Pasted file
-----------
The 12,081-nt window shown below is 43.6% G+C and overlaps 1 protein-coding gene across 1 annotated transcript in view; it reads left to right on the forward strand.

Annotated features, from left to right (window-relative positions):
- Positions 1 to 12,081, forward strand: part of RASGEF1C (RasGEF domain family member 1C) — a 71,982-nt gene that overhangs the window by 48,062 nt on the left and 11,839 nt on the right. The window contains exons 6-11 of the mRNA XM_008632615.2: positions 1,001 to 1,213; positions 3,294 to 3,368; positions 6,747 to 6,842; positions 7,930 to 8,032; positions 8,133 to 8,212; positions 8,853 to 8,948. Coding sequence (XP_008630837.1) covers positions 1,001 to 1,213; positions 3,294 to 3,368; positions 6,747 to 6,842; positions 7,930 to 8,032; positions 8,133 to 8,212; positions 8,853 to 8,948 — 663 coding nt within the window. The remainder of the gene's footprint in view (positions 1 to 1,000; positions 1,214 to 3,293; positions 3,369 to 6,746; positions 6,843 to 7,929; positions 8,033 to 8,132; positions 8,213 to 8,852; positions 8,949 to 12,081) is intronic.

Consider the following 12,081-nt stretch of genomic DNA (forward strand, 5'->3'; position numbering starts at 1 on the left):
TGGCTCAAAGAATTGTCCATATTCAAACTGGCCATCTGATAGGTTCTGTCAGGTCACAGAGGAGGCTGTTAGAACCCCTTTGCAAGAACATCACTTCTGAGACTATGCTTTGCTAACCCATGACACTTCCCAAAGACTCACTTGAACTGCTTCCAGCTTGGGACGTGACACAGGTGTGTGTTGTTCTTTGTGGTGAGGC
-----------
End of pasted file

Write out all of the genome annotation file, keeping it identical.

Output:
The 12,081-nt window shown below is 43.6% G+C and overlaps 1 protein-coding gene across 1 annotated transcript in view; it reads left to right on the forward strand.

Annotated features, from left to right (window-relative positions):
- Positions 1 to 12,081, forward strand: part of RASGEF1C (RasGEF domain family member 1C) — a 71,982-nt gene that overhangs the window by 48,062 nt on the left and 11,839 nt on the right. The window contains exons 6-11 of the mRNA XM_008632615.2: positions 1,001 to 1,213; positions 3,294 to 3,368; positions 6,747 to 6,842; positions 7,930 to 8,032; positions 8,133 to 8,212; positions 8,853 to 8,948. Coding sequence (XP_008630837.1) covers positions 1,001 to 1,213; positions 3,294 to 3,368; positions 6,747 to 6,842; positions 7,930 to 8,032; positions 8,133 to 8,212; positions 8,853 to 8,948 — 663 coding nt within the window. The remainder of the gene's footprint in view (positions 1 to 1,000; positions 1,214 to 3,293; positions 3,369 to 6,746; positions 6,843 to 7,929; positions 8,033 to 8,132; positions 8,213 to 8,852; positions 8,949 to 12,081) is intronic.

Consider the following 12,081-nt stretch of genomic DNA (forward strand, 5'->3'; position numbering starts at 1 on the left):
TGGCTCAAAGAATTGTCCATATTCAAACTGGCCATCTGATAGGTTCTGTCAGGTCACAGAGGAGGCTGTTAGAACCCCTTTGCAAGAACATCACTTCTGAGACTATGCTTTGCTAACCCATGACACTTCCCAAAGACTCACTTGAACTGCTTCCAGCTTGGGACGTGACACAGGTGTGTGTTGTTCTTTGTGGTGAGGC